The University of Texas Southwestern Medical Center or UT Southwestern Medical Center is located in Dallas, Texas. UT Southwestern was founded in 1943. Since its inception UT Southwestern has become one of the most outstanding medical centers in the U.S. Four Nobel Laureates are on staff as faculty, 16 members of the Institute of Medicine and 15 members of the National Academy of Science. The University is ranked in the very top for medical school education, patient care and medical research in the U.S.
By bringing cases of potential plagiarism out into the open, researchers at UT Southwestern Medical Center have shed light on the peer-review process and scientific publication.
Researchers at UT Southwestern Medical Center have uncovered crucial clues about a paradoxical disease in which patients with no body fat develop many of the health complications usually found in obese people.
Screening a chemical library of 200,000 compounds, researchers at UT Southwestern Medical Center have identified two new classes that can be used to study and possibly manipulate a cellular pathway involved in many types ...
Mice whose fat cells were allowed to grow larger than fat cells in normal mice developed "healthy" obesity when fed a high-fat diet, researchers at UT Southwestern Medical Center found in a new study.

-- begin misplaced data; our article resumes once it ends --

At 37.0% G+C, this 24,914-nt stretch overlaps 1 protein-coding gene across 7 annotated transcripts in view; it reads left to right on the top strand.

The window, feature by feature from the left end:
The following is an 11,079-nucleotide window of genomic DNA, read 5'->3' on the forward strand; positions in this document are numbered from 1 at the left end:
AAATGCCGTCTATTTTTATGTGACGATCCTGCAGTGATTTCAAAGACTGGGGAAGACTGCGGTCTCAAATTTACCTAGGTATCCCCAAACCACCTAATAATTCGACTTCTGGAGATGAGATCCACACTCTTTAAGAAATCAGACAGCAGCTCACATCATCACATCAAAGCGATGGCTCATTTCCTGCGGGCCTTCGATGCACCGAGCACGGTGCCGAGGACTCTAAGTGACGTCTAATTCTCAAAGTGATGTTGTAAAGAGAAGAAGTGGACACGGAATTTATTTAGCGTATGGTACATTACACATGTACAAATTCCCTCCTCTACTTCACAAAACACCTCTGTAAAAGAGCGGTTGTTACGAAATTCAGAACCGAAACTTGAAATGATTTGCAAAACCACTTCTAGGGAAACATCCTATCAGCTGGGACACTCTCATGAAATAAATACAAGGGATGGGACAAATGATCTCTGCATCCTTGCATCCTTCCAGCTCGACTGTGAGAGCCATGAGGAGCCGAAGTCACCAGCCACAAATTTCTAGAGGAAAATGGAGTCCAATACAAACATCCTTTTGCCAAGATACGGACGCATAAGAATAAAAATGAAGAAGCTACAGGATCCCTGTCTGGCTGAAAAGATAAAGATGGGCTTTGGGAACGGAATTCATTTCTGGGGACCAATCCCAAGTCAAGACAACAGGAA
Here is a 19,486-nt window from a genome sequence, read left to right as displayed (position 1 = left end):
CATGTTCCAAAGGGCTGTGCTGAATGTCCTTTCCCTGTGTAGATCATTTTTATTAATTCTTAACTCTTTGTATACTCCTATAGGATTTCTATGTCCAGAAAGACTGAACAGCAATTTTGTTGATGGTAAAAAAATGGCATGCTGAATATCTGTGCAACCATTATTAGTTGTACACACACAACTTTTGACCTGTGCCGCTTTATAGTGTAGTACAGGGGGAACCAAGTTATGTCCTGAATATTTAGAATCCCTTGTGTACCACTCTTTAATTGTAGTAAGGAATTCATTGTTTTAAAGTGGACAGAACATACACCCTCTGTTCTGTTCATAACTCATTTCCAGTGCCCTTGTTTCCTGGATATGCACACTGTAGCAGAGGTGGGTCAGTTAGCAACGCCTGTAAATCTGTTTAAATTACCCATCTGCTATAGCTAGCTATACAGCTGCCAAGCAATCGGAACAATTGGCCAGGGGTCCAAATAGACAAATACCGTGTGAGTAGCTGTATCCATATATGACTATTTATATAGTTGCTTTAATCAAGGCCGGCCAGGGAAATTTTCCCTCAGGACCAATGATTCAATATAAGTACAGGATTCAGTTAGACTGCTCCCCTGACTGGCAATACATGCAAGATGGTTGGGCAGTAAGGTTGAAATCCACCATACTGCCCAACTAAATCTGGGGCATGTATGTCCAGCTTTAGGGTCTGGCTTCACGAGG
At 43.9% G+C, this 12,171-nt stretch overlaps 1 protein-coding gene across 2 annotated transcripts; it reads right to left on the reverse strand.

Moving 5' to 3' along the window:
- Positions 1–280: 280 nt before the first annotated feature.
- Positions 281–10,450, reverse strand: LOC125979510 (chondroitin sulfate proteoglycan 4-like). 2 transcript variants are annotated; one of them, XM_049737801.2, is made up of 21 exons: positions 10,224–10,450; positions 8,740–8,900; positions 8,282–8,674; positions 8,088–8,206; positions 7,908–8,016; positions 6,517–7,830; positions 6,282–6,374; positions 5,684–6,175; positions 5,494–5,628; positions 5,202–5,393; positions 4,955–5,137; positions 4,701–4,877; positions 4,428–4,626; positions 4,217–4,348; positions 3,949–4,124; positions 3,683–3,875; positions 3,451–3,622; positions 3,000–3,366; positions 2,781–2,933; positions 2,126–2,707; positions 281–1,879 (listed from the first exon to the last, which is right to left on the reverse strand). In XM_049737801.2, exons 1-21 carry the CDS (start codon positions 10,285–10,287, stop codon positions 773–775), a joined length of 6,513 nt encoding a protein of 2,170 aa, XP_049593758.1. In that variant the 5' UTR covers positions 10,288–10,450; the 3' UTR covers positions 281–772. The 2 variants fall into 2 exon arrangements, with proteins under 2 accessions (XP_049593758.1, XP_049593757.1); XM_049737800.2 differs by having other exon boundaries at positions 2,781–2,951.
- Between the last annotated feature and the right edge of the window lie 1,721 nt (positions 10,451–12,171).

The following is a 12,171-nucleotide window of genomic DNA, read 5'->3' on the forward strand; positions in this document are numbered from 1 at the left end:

Mice with increased levels of a natural brain chemical don’t gain weight when fed a high-fat diet, researchers at UT Southwestern Medical Center have found.
Researchers at UT Southwestern Medical Center have shown in mice how and under what circumstances the gut activates its defensive mechanisms to prevent illness.
Researchers at UT Southwestern Medical Center have designed a way to improve electrical stimulation of nerves by outfitting electrodes with the latest in chemically engineered fashion: a coating of basic black, formed from ...
Rejuvenating newly identified fat compartments in the facial cheeks can help reduce the hollowed look of the face as it ages, according to new research by plastic surgeons at UT Southwestern Medical Center.
Researchers are testing a new way to kill cancer cells selectively by attaching cancer-seeking antibodies to tiny carbon tubes that heat up when exposed to near-infrared light.
Inspired by a chance discovery during another experiment, researchers at UT Southwestern Medical Center have created a small molecule that stimulates nerve stem cells to begin maturing into nerve cells in culture.